“Presidents of the United States have the lawful right to declare a national emergency in times of great crisis,” said Rep. Markwayne Mullin, Cherokee, R-Oklahoma. “Ninety percent of all heroin in the United States comes through our porous southern border. Over 70,000 Americans died from drug overdoses in 2017. There were 1.7 million pounds of narcotics seized by Customs and Border Protection during fiscal year 2018. Without a doubt, our county is in the midst of a crisis.
“Presidents since Jimmy Carter have declared national emergencies for any number of reasons—both foreign and domestic. They range from declarations on the blood diamond trade in Sierra Leone by President Bill Clinton to the swine flu epidemic and the threat of criminal cartels at our southern border declared by President Barack Obama,” Mullin said. “This politically motivated charade put on by House Democrats must end. We must build the wall in order to combat the crisis at our southern border.”
Thirteen Republicans voted with the majority, including Rep. Cathy Rodgers, R-Washington. She said the emergency declaration could allow a liberal president to act on climate change.
Across the Capitol, the U.S. Senate confirmed Eric Miller to the U.S. 9th Circuit Court of Appeals. That vote was 53 in favor to 46 against.
The nomination was controversial for several reasons. Both senators from Washington, Patty Murray and Maria Cantwell, spoke against the nomination. Cantwell objected to the practice of ignoring the “blue slip” tradition, which allows home-state senators to have input in judicial selections.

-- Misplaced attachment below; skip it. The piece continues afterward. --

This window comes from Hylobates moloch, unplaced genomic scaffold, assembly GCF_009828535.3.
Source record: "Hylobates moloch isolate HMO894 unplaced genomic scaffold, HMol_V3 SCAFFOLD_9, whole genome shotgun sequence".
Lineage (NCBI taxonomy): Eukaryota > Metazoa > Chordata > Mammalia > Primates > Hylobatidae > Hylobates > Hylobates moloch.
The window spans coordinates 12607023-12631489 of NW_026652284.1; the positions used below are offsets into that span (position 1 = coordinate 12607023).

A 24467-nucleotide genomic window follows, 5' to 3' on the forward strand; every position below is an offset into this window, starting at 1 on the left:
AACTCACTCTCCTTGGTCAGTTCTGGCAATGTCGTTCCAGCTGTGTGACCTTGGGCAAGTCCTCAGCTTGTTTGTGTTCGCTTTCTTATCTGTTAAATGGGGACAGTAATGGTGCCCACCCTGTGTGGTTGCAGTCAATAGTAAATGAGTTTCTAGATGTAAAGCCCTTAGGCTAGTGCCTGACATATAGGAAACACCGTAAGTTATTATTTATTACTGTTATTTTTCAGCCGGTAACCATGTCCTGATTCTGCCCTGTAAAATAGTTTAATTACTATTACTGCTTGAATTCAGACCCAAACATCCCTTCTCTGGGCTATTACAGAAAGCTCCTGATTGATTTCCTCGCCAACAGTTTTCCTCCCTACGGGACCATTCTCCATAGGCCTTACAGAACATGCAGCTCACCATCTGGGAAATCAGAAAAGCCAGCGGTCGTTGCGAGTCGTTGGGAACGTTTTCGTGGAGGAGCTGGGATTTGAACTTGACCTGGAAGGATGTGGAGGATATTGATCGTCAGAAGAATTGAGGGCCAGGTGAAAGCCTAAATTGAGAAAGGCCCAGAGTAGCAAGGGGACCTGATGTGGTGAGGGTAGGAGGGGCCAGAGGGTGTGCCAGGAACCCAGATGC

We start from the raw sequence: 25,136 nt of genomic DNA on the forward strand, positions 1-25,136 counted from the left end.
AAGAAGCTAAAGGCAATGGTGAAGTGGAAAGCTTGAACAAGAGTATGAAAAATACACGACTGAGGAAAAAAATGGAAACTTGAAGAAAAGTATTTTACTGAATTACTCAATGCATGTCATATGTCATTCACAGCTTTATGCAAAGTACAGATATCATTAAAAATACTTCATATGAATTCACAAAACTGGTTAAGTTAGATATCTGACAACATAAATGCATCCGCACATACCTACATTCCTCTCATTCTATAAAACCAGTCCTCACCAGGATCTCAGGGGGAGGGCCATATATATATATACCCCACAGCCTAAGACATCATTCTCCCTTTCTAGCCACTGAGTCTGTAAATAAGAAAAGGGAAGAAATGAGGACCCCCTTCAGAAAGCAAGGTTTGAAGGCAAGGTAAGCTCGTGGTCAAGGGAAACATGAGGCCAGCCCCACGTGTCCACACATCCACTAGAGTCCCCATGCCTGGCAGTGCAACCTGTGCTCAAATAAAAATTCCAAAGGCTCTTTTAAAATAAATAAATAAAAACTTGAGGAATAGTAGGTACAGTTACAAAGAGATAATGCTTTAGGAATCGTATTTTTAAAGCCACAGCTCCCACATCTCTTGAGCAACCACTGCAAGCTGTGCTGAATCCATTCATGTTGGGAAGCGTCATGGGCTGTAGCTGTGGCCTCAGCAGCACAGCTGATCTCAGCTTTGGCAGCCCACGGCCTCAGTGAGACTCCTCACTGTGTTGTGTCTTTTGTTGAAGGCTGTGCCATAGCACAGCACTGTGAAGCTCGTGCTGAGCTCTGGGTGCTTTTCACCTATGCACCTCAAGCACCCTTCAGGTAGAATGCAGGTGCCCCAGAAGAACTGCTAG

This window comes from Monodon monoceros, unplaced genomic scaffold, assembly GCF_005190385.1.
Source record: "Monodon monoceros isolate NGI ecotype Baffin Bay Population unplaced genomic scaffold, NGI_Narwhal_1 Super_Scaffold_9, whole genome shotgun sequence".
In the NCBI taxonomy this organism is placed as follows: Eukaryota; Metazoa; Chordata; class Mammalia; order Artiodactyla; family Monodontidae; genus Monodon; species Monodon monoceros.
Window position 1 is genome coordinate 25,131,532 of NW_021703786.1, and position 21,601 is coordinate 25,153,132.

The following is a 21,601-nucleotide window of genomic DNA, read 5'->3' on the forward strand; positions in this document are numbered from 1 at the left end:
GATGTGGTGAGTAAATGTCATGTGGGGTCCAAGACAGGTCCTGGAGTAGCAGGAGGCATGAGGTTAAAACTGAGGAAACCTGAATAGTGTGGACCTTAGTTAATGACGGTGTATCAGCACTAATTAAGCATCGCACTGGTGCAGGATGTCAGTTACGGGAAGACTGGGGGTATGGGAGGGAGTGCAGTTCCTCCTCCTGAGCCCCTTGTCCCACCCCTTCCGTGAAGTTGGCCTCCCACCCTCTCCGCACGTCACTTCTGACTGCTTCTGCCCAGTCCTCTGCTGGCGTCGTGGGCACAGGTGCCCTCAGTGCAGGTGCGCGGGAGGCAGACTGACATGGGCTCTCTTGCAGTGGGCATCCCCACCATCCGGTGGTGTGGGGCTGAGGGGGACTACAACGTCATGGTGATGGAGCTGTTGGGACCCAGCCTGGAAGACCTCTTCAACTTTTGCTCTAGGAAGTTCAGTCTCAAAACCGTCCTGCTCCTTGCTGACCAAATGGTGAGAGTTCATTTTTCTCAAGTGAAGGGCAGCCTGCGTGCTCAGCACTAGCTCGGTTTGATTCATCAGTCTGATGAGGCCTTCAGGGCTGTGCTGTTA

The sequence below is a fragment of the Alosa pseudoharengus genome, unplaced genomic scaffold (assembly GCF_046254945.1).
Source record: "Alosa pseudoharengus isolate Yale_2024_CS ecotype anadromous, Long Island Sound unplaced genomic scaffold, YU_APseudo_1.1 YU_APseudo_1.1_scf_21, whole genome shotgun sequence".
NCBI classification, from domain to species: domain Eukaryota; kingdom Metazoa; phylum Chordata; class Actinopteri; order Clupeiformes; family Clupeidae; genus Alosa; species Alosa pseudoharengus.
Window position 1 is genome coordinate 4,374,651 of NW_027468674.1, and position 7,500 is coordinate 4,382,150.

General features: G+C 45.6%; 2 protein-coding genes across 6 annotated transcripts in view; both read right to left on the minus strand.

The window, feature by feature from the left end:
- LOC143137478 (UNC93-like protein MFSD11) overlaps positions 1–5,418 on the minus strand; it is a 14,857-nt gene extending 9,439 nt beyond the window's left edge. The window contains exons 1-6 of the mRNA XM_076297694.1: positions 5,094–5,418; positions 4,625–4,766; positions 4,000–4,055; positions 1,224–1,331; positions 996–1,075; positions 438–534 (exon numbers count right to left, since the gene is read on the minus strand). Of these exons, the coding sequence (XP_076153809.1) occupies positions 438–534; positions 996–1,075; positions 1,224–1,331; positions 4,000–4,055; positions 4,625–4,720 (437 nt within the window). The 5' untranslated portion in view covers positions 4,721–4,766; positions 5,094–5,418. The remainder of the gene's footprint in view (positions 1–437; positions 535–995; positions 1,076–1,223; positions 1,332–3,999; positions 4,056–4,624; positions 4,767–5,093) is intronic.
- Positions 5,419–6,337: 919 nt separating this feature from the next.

Sen. Dick Durbin, D-Illinois, said it was the first time that the Senate had ignored the blue slip tradition.
Durbin cited the movie “Roma” and the treatment of Native Americans. “What does this have to do with this nominee?” He asked, “In a rare moment, the National Congress of American Indians opposed this nomination. ‘“Our concern is that [Miller] chose to build a law practice on mounting repeated challenges to tribal sovereignty, lands, religious freedom, and the core attribute of federal recognition of tribal existence. His advocacy has focused on undermining the rights of Indian tribes, often taking extreme positions and using pejorative language to denigrate tribal rights. Indeed, his law firm website touts his record, with over half his private practice achievements coming at the expense of tribal governments,” said NCAI and NARF leadership.’”
Sen. Tom Udall, D-New Mexico, also voted no and spoke against the nominee. He said “Miller has donated over 675 hours of pro-bono work against Tribal sovereignty, against Native religious practices, federal recognition, and numerous other respected tribal doctrines. For example … Mr. Miller argued [before the Supreme Court] that tribal governments are not entitled to sovereign immunity… demonstrat[ing] that he does not understand the inherent sovereignty of our tribal nations.” Udall concluded: “Mr. Miller’s record on tribal issues is one-sided and extreme. His history of advocating against tribal interests does not give me confidence that he would be a fair and impartial jurist on the 9th Circuit Court of Appeals when tribes come before him. I will vote no on Eric Miller’s confirmation and urge my colleagues to do so as well.”
The National Law Journal said: "Miller’s confirmation marks another win for conservatives, who have aggressively pushed to confirm judges over Democratic complaints about processing picks. Under the Trump administration, 31 federal appeals court nominees have been confirmed."
Mark Trahant is editor of Indian Country Today. He is a member of the Shoshone-Bannock Tribes. Follow him on Twitter - @TrahantReports